The grass is still green over the horizon

Closed borders, lockdowns, gathering restrictions and social distancing, the last year has been one nobody could have ever imagined. However, the one thing that everyone has been talking about this past year is property.

  • 14 June, 2021

With uncertainty in the economy and wings clipped that stopped people from being able to travel, people decided to turn their attention and inject their money into the housing market.

Low interest rates helped people get on the property ladder, it allowed investors to expand their portfolio and it encouraged others to buy and sell across the country.

The rush on property meant real estate was in high demand, property sold in record times and a shortage in supply and demand saw prices soar across the country.

Although we regularly heard about the strength of the market in our major cities, and the average house price surpassing a million dollars in Auckland, the same uplift in the market has been felt throughout the regions.

Townies learnt the value of space when they were cramped up at home, and that has encouraged some to look outside of growing cities for extra room, fresh air and a new lifestyle you can only get in the regions.

Having a few acres of land has become very highly sought after, which has seen the number of lifestyle properties sold in the last year increase 46 percent. The Real Estate Institute of New Zealand (REINZ) figures showed 9,942 lifestyle properties changed hands in the year ending April 2021.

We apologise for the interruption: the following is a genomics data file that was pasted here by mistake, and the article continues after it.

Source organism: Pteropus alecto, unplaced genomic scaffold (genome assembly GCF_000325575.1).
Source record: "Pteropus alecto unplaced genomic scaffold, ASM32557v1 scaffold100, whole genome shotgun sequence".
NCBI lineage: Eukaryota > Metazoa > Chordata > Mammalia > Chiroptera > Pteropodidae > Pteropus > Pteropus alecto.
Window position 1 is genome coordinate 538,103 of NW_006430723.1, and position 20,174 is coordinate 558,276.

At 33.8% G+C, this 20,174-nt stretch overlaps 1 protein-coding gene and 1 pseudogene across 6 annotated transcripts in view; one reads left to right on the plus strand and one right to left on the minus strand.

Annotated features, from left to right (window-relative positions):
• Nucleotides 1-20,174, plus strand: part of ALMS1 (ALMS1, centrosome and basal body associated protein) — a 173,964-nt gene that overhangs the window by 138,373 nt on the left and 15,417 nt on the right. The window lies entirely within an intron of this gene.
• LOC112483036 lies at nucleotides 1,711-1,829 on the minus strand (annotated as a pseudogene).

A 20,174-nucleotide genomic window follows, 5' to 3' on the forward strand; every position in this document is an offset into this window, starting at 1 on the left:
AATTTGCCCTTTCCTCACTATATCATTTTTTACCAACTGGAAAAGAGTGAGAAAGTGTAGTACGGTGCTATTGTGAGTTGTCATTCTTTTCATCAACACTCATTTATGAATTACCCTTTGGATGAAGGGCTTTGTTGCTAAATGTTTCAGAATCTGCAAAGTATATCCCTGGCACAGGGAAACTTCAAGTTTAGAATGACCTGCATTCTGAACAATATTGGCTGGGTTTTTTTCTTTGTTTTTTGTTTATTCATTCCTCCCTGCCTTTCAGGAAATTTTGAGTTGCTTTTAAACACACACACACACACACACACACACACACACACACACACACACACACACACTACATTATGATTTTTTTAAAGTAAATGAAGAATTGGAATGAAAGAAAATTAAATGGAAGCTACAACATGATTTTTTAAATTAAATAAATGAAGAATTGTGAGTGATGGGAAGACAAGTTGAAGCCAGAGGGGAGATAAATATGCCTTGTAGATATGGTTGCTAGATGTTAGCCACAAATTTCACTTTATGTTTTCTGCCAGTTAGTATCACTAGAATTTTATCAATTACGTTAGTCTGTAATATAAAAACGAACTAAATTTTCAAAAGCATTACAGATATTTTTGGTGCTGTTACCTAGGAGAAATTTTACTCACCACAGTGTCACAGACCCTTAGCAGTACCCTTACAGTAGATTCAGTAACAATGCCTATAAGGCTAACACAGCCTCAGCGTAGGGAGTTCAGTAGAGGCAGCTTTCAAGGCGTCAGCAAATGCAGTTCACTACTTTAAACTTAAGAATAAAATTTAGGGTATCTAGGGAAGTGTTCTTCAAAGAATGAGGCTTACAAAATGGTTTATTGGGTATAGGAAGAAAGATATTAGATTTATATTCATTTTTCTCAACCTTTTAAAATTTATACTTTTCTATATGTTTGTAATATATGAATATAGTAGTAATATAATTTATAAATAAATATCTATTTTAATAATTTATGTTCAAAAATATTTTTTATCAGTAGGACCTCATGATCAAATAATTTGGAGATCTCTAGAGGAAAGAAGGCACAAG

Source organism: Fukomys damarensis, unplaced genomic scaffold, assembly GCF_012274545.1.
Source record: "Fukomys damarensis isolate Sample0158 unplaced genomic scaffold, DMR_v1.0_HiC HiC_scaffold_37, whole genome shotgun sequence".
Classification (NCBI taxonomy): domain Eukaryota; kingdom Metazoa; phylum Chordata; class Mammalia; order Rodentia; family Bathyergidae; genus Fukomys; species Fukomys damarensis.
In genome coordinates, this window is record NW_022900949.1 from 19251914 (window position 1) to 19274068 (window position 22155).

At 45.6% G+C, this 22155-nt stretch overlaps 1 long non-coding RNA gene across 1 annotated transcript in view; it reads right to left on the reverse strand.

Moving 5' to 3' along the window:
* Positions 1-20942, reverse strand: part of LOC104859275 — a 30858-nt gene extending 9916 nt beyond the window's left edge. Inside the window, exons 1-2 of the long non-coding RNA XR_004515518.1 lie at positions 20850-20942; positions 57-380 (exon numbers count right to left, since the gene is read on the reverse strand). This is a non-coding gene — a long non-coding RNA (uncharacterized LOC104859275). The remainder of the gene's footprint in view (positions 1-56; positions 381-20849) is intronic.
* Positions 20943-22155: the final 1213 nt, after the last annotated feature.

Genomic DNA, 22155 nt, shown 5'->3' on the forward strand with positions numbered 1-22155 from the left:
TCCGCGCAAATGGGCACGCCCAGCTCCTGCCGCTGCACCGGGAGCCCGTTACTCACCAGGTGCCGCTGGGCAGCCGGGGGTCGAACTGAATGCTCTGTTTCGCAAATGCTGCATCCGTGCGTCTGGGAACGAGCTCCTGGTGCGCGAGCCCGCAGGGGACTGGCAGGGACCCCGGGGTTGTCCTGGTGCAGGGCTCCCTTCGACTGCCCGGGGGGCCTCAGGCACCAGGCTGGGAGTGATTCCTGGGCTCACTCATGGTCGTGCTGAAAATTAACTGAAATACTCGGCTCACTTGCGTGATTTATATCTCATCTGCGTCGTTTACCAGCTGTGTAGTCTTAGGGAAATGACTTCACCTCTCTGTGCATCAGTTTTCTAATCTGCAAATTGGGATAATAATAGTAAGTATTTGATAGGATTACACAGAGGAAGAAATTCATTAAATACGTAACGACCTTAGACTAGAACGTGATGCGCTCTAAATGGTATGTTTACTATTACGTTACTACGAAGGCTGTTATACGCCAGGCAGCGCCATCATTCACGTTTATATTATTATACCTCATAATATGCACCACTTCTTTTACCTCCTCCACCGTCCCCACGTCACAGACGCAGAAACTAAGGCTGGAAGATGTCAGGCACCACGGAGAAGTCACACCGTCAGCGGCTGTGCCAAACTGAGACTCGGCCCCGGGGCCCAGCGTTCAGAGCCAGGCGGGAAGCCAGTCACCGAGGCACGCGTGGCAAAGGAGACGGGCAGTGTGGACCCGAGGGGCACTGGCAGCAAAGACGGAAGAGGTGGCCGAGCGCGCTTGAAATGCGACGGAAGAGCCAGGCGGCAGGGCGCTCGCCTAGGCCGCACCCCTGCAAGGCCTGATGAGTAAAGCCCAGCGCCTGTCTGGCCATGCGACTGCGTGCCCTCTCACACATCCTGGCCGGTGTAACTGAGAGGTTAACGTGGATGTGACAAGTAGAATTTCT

The attractiveness of towns and smaller communities has seen prices pick up, increasing property values.

First home buyers have also recognised the benefits of buying their first home in the regions, with a few areas seeing more new buyers active in the market than investors.

CoreLogic’s Chief Property Economist Kelvin Davidson put this down to these areas being more affordable when it comes to house prices. The pull to these locations has been spurred on by the local economy growth - which is on the back of farming, in many instances.

“In these circumstances, first home buyers have been keen to get on the ladder,” Davidson said.

The pull of solid jobs in the rural sector has encouraged many first home buyers to settle and make their first move onto the property ladder.

Solid activity in the rural sector has created good morale, which has been spurred on by the stability in the financial market and good dairy prices - this has pushed up the value of farmland.

In the last year, 1,677 farms were sold in the year to April 2021, which is 45 percent more than the year before.

In the months to come, the outlook is encouraging for the lifestyle and rural sectors. Dairy pay-outs look good, and so do the returns in other areas in agriculture and horticulture. If this continues, it is likely more property will change hands, and that tends to lead to higher prices.

However, the uncertainty around new environmental regulations still weighs on the minds of many farm buyers. There are still a lot of unknowns about these law changes and what it could cost to get their farms to meet any new legislation.

As the saying goes, ‘make hay while the sun shines’, Currently the sun is shining on the rural sector, and that is reflected in the property market.

LJ Hooker NZ

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